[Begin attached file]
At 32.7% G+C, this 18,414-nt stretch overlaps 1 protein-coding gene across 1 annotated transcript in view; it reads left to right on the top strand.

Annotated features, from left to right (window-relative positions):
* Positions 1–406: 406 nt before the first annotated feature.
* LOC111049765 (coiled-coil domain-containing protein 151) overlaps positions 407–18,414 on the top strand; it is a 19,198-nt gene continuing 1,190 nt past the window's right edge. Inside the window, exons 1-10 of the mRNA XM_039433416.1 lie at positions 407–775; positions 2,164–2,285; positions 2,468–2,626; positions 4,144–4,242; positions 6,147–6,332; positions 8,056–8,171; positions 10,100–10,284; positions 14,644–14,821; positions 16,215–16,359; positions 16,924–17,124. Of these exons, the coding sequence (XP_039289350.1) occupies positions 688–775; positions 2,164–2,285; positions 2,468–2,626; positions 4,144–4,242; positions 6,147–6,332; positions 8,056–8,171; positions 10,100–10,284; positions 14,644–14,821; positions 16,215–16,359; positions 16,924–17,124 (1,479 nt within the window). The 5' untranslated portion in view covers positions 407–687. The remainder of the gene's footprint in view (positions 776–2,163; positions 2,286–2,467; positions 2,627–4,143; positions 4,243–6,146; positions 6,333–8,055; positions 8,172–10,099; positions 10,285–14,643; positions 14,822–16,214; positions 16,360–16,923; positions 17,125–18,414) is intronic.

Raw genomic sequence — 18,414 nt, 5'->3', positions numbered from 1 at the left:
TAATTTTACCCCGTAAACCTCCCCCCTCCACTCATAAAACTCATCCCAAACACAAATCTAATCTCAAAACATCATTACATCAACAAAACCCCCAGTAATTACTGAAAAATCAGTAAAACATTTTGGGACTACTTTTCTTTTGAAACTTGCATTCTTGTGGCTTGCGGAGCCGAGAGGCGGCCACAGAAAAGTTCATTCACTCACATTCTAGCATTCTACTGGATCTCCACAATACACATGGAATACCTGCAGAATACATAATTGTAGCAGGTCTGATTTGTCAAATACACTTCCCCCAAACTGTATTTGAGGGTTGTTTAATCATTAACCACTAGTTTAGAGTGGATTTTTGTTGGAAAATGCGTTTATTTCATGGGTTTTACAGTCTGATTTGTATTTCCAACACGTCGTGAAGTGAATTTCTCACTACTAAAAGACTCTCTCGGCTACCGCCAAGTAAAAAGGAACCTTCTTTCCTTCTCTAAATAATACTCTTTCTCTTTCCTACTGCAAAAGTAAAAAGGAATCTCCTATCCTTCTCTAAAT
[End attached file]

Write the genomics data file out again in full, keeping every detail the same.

At 32.7% G+C, this 18,414-nt stretch overlaps 1 protein-coding gene across 1 annotated transcript in view; it reads left to right on the top strand.

Annotated features, from left to right (window-relative positions):
* Positions 1–406: 406 nt before the first annotated feature.
* LOC111049765 (coiled-coil domain-containing protein 151) overlaps positions 407–18,414 on the top strand; it is a 19,198-nt gene continuing 1,190 nt past the window's right edge. Inside the window, exons 1-10 of the mRNA XM_039433416.1 lie at positions 407–775; positions 2,164–2,285; positions 2,468–2,626; positions 4,144–4,242; positions 6,147–6,332; positions 8,056–8,171; positions 10,100–10,284; positions 14,644–14,821; positions 16,215–16,359; positions 16,924–17,124. Of these exons, the coding sequence (XP_039289350.1) occupies positions 688–775; positions 2,164–2,285; positions 2,468–2,626; positions 4,144–4,242; positions 6,147–6,332; positions 8,056–8,171; positions 10,100–10,284; positions 14,644–14,821; positions 16,215–16,359; positions 16,924–17,124 (1,479 nt within the window). The 5' untranslated portion in view covers positions 407–687. The remainder of the gene's footprint in view (positions 776–2,163; positions 2,286–2,467; positions 2,627–4,143; positions 4,243–6,146; positions 6,333–8,055; positions 8,172–10,099; positions 10,285–14,643; positions 14,822–16,214; positions 16,360–16,923; positions 17,125–18,414) is intronic.

Raw genomic sequence — 18,414 nt, 5'->3', positions numbered from 1 at the left:
TAATTTTACCCCGTAAACCTCCCCCCTCCACTCATAAAACTCATCCCAAACACAAATCTAATCTCAAAACATCATTACATCAACAAAACCCCCAGTAATTACTGAAAAATCAGTAAAACATTTTGGGACTACTTTTCTTTTGAAACTTGCATTCTTGTGGCTTGCGGAGCCGAGAGGCGGCCACAGAAAAGTTCATTCACTCACATTCTAGCATTCTACTGGATCTCCACAATACACATGGAATACCTGCAGAATACATAATTGTAGCAGGTCTGATTTGTCAAATACACTTCCCCCAAACTGTATTTGAGGGTTGTTTAATCATTAACCACTAGTTTAGAGTGGATTTTTGTTGGAAAATGCGTTTATTTCATGGGTTTTACAGTCTGATTTGTATTTCCAACACGTCGTGAAGTGAATTTCTCACTACTAAAAGACTCTCTCGGCTACCGCCAAGTAAAAAGGAACCTTCTTTCCTTCTCTAAATAATACTCTTTCTCTTTCCTACTGCAAAAGTAAAAAGGAATCTCCTATCCTTCTCTAAAT